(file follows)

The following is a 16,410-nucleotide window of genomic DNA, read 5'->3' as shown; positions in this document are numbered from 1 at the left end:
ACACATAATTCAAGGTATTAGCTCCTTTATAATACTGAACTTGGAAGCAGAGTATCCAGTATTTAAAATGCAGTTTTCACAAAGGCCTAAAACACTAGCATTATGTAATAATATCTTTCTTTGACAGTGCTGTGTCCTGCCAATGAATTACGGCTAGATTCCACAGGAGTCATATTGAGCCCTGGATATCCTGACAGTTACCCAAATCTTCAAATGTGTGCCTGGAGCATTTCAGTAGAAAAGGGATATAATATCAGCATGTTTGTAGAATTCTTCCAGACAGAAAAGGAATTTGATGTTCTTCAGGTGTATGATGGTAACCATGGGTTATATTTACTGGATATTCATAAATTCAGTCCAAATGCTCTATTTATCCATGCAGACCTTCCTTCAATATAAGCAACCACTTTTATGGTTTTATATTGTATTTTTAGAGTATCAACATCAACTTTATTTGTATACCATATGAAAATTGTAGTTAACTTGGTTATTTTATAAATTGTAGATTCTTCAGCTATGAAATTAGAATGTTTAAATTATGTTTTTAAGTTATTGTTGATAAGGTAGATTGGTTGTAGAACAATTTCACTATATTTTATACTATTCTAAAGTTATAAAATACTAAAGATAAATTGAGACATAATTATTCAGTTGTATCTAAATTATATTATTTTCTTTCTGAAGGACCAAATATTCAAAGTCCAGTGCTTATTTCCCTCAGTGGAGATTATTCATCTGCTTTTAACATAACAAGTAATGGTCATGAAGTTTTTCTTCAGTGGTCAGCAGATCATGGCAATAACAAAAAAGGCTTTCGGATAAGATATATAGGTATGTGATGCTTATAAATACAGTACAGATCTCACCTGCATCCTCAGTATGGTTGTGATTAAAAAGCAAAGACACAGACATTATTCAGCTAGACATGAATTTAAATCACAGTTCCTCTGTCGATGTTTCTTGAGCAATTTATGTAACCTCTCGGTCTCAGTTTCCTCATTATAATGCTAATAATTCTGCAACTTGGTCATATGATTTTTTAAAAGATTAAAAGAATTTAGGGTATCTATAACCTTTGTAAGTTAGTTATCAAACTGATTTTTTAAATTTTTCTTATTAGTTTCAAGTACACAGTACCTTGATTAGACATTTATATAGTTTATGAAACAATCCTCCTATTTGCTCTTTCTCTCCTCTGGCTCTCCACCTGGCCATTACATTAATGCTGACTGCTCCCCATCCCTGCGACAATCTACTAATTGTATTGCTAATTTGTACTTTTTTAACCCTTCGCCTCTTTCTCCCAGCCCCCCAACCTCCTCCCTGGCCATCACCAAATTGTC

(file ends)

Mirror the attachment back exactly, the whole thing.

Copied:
The following is a 16,410-nucleotide window of genomic DNA, read 5'->3' as shown; positions in this document are numbered from 1 at the left end:
ACACATAATTCAAGGTATTAGCTCCTTTATAATACTGAACTTGGAAGCAGAGTATCCAGTATTTAAAATGCAGTTTTCACAAAGGCCTAAAACACTAGCATTATGTAATAATATCTTTCTTTGACAGTGCTGTGTCCTGCCAATGAATTACGGCTAGATTCCACAGGAGTCATATTGAGCCCTGGATATCCTGACAGTTACCCAAATCTTCAAATGTGTGCCTGGAGCATTTCAGTAGAAAAGGGATATAATATCAGCATGTTTGTAGAATTCTTCCAGACAGAAAAGGAATTTGATGTTCTTCAGGTGTATGATGGTAACCATGGGTTATATTTACTGGATATTCATAAATTCAGTCCAAATGCTCTATTTATCCATGCAGACCTTCCTTCAATATAAGCAACCACTTTTATGGTTTTATATTGTATTTTTAGAGTATCAACATCAACTTTATTTGTATACCATATGAAAATTGTAGTTAACTTGGTTATTTTATAAATTGTAGATTCTTCAGCTATGAAATTAGAATGTTTAAATTATGTTTTTAAGTTATTGTTGATAAGGTAGATTGGTTGTAGAACAATTTCACTATATTTTATACTATTCTAAAGTTATAAAATACTAAAGATAAATTGAGACATAATTATTCAGTTGTATCTAAATTATATTATTTTCTTTCTGAAGGACCAAATATTCAAAGTCCAGTGCTTATTTCCCTCAGTGGAGATTATTCATCTGCTTTTAACATAACAAGTAATGGTCATGAAGTTTTTCTTCAGTGGTCAGCAGATCATGGCAATAACAAAAAAGGCTTTCGGATAAGATATATAGGTATGTGATGCTTATAAATACAGTACAGATCTCACCTGCATCCTCAGTATGGTTGTGATTAAAAAGCAAAGACACAGACATTATTCAGCTAGACATGAATTTAAATCACAGTTCCTCTGTCGATGTTTCTTGAGCAATTTATGTAACCTCTCGGTCTCAGTTTCCTCATTATAATGCTAATAATTCTGCAACTTGGTCATATGATTTTTTAAAAGATTAAAAGAATTTAGGGTATCTATAACCTTTGTAAGTTAGTTATCAAACTGATTTTTTAAATTTTTCTTATTAGTTTCAAGTACACAGTACCTTGATTAGACATTTATATAGTTTATGAAACAATCCTCCTATTTGCTCTTTCTCTCCTCTGGCTCTCCACCTGGCCATTACATTAATGCTGACTGCTCCCCATCCCTGCGACAATCTACTAATTGTATTGCTAATTTGTACTTTTTTAACCCTTCGCCTCTTTCTCCCAGCCCCCCAACCTCCTCCCTGGCCATCACCAAATTGTC